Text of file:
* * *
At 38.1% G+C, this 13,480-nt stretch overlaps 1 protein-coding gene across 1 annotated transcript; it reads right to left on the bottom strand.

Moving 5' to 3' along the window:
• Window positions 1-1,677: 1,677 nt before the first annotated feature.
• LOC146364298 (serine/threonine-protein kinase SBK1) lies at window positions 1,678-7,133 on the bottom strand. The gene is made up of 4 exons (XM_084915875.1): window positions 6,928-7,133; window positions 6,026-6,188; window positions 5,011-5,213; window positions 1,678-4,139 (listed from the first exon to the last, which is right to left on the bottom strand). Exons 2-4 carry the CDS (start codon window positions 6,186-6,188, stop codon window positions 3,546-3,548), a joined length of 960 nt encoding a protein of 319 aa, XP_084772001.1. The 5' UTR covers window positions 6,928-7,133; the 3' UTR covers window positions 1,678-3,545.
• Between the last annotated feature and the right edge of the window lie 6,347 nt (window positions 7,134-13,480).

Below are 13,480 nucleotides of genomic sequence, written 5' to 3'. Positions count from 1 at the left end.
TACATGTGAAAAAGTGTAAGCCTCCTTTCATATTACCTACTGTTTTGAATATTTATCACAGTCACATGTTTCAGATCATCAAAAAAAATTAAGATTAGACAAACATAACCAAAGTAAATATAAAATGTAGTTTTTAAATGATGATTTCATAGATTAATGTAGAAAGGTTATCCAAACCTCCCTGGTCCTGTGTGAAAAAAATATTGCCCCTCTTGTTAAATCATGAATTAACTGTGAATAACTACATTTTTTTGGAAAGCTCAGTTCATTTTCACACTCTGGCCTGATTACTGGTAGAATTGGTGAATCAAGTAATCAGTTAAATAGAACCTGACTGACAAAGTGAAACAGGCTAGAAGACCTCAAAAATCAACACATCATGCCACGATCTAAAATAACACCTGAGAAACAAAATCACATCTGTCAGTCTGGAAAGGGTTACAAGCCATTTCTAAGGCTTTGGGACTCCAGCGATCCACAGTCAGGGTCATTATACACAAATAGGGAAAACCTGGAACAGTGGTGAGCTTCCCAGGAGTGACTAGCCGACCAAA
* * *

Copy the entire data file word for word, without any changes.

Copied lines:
At 38.1% G+C, this 13,480-nt stretch overlaps 1 protein-coding gene across 1 annotated transcript; it reads right to left on the bottom strand.

Moving 5' to 3' along the window:
• Window positions 1-1,677: 1,677 nt before the first annotated feature.
• LOC146364298 (serine/threonine-protein kinase SBK1) lies at window positions 1,678-7,133 on the bottom strand. The gene is made up of 4 exons (XM_084915875.1): window positions 6,928-7,133; window positions 6,026-6,188; window positions 5,011-5,213; window positions 1,678-4,139 (listed from the first exon to the last, which is right to left on the bottom strand). Exons 2-4 carry the CDS (start codon window positions 6,186-6,188, stop codon window positions 3,546-3,548), a joined length of 960 nt encoding a protein of 319 aa, XP_084772001.1. The 5' UTR covers window positions 6,928-7,133; the 3' UTR covers window positions 1,678-3,545.
• Between the last annotated feature and the right edge of the window lie 6,347 nt (window positions 7,134-13,480).

Below are 13,480 nucleotides of genomic sequence, written 5' to 3'. Positions count from 1 at the left end.
TACATGTGAAAAAGTGTAAGCCTCCTTTCATATTACCTACTGTTTTGAATATTTATCACAGTCACATGTTTCAGATCATCAAAAAAAATTAAGATTAGACAAACATAACCAAAGTAAATATAAAATGTAGTTTTTAAATGATGATTTCATAGATTAATGTAGAAAGGTTATCCAAACCTCCCTGGTCCTGTGTGAAAAAAATATTGCCCCTCTTGTTAAATCATGAATTAACTGTGAATAACTACATTTTTTTGGAAAGCTCAGTTCATTTTCACACTCTGGCCTGATTACTGGTAGAATTGGTGAATCAAGTAATCAGTTAAATAGAACCTGACTGACAAAGTGAAACAGGCTAGAAGACCTCAAAAATCAACACATCATGCCACGATCTAAAATAACACCTGAGAAACAAAATCACATCTGTCAGTCTGGAAAGGGTTACAAGCCATTTCTAAGGCTTTGGGACTCCAGCGATCCACAGTCAGGGTCATTATACACAAATAGGGAAAACCTGGAACAGTGGTGAGCTTCCCAGGAGTGACTAGCCGACCAAA